Head : Florent LOUIS
Co-head : Laurent GASNOT
The research team results from collaborative research activities initiated in 2006 between the PC2A laboratory and the "Pôle de Sûreté Nucléaire" from the "Institut de Radioprotection et de Sûreté Nucléaire" IRSN on topics relative to the thermodynamics and chemical reactivity of fission products. The complimentary and the skills of both partners allowed to make long-lasting this collaboration during ten years within the framework of the common research laboratory IRSN/CNRS/Lille C3R "Chemical Kinetics, Combustion, and Reactivity" (2009 - 2019). The research activities concern problems covering a wide spectrum of the homogeneous and heterogeneous reactivity using different approaches (experimental, molecular simulations, modelling). The main objectives of the led researches are to validate the estimations of radio-contaminant releases if a severe nuclear power plant accident type Chernobyl and the more recent Fukushima disaster was to occur.
Several research activities are now under study :
Topic 1 : Iodine chemistry from the power plant to the atmosphere
Topic 2 : Interaction of gaseous iodine with sodium aerosols
Topic 3 : Revolatilisation of fission products deposits
Topic 4 : Gaseous iodine compounds metrology
Last publications of our team:
Researchers: Fèvre-Nollet V. (MCF HDR), Gasnot L. (PR), Lebègue P. (MCF), Louis F. (MCF, HDR), Pauwels J.F. (PREm), Ribaucour M. (MCF, HDR)
Administrative/Technical staff: Taamalli S. (IR, CDD)
Ph-D student: Infuso M. (PhLAM/PC2A, Oversee, 2019 - )
(* soutenance prévue)
PR : Professeur des Universités ; PREm : Professeur des Universités Emérite ; MCF : Maître de Conférences ; HDR : Habilité à Diriger des Recherches ; IR : Ingénieur de Recherche ; IE : Ingénieur d'Etude ; AI : Assistant-Ingénieur ; T : Technicien
Contracts and ongoing collaborations
- PIA MiRE "Mitigation des Rejets à l’Environnement en cas d’accident nucléaire" (ANR-00-RSNR0013-01), 2014-2019
- PIA Labex CaPPA "Chemical and Physical Properties of the Atmosphere" (ANR-11-LABX-0005-01), 2013-2022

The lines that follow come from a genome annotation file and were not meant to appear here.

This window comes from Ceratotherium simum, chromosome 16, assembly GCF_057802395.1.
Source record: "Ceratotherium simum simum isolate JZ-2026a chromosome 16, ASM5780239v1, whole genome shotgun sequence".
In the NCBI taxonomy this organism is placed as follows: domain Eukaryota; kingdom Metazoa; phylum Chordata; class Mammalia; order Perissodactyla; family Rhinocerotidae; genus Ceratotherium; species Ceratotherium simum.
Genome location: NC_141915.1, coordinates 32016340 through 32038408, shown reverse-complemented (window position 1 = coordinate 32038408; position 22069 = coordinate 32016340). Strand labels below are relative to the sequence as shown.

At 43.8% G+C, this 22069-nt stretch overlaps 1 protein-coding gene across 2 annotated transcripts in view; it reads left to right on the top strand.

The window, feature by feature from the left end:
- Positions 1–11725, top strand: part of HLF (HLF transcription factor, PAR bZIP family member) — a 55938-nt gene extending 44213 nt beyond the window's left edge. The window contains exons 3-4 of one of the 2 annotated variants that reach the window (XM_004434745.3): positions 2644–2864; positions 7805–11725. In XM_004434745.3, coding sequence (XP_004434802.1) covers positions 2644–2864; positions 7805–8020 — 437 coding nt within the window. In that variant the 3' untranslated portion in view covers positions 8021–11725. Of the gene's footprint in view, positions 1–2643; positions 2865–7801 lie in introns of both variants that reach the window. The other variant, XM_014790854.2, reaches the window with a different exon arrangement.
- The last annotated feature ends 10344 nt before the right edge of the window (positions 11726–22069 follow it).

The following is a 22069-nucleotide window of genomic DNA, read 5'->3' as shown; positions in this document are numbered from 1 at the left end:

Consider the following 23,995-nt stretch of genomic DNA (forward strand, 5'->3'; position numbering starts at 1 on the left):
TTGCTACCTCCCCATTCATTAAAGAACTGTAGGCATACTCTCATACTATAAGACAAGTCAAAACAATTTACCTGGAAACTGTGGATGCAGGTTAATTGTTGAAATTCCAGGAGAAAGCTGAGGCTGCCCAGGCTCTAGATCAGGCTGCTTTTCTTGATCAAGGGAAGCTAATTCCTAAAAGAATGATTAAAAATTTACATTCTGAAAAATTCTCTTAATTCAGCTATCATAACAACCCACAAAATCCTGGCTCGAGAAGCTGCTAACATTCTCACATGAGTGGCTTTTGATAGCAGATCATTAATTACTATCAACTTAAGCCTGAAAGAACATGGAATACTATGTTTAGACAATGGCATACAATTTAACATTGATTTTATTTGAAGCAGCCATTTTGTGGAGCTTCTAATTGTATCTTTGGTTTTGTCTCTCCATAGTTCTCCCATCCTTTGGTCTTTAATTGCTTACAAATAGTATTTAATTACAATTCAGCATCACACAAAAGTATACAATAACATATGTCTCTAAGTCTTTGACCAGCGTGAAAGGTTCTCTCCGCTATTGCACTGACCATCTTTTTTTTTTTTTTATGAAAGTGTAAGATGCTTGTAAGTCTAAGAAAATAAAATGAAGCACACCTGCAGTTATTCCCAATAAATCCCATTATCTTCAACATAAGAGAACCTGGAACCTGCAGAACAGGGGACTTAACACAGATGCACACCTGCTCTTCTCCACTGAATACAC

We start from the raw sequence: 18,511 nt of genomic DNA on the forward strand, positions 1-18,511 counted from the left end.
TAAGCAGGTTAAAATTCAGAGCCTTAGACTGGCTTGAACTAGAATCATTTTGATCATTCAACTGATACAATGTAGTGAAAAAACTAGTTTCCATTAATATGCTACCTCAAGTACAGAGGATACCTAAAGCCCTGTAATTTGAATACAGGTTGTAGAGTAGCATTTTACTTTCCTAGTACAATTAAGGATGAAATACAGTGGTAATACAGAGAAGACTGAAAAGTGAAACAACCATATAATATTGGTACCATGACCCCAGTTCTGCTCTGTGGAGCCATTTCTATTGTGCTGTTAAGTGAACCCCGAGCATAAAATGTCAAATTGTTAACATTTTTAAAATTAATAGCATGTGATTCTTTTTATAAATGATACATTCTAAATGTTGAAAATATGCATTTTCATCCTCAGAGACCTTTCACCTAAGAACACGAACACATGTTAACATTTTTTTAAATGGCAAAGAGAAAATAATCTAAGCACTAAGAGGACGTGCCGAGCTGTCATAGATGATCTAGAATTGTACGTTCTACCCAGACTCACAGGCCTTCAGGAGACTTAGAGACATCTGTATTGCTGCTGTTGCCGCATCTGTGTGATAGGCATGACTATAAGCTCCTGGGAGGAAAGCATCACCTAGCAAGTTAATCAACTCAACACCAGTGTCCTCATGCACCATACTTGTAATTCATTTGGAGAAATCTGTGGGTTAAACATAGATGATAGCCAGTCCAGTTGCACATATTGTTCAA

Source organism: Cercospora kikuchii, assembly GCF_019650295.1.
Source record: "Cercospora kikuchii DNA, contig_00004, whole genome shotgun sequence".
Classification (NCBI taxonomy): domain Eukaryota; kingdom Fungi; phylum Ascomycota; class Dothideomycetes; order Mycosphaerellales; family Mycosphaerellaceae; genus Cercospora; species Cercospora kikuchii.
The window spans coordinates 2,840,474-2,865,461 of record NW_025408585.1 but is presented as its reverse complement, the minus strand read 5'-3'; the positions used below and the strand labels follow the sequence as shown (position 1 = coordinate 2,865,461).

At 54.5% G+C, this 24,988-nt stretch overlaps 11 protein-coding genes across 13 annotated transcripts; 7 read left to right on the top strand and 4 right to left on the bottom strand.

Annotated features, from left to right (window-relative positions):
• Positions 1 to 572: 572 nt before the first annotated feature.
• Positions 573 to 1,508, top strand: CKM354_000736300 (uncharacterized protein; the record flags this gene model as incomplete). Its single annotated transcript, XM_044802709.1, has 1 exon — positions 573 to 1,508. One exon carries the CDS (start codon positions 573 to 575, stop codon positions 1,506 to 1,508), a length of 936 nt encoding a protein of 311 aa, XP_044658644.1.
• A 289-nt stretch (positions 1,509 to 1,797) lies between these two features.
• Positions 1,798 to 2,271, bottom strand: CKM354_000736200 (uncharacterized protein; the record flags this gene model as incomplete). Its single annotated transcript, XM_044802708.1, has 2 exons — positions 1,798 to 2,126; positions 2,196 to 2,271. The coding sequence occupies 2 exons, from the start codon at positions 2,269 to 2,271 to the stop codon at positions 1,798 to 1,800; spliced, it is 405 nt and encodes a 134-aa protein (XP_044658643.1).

- Pr. Ivan Cernusak, Comenius University in Bratislava (Slovakia)
- Pr. Alfonso Saiz-Lopez, CSIC (Espagne)
- Pr. Gabriel da Silva, University of Melbourne (Australia)
- Pr. Minh Tho Nguyen, KU Leuven (Belgium)
- Dr. Duy Quang DAO, Da Nang University (Vietnam)
Ph-D in progress
Unravelling the atmospheric iodine chemistry using molecular simulations
The goal is to improve the understanding of the heterogeneous reactivity between gaseous iodinated species and aerosols present in the troposphere. To date, these heterogeneous interactions have not been considered in the atmospheric iodine dispersion models in case of a severe nuclear power plant accident. This is worrisome since such heterogeneous reactivity may play a major role in the iodine transport far from their emission sources. The importance of iodine in atmospheric chemistry has been highlighted by recent reviews. However, the atmospheric iodine heterogeneous reactivity studies have focused almost exclusively on determining the uptake coefficient of inorganic iodinated compounds (for example, I2, HI, and HOI) by water or ice. Those conditions are not fully relevant for our applications and have to be extended. Furthermore, photo-oxidation of gaseous CH3I and I2 in presence of O3 is known to produce IxOy aerosols, which are measured in the field campaigns. To the best of our knowledge, the influence of aerosols on the iodine photolysis processes in gas phase is not documented. Finally, the field measurements in Arctic and Antarctica pointed out the role of the low temperature in iodine chemistry in gas phase and in the formation of iodine-rich aerosols.
As a result, this thesis will provide a set of reliable kinetic and mechanistic data on iodine (photo)reactivity with atmospheric aerosols in order to improve the relevance and accuracy of iodine chemistry in dispersion models. The work will be based on molecular simulations; systems associating both the main iodinated gaseous species and representative atmospheric aerosols will be carefully selected.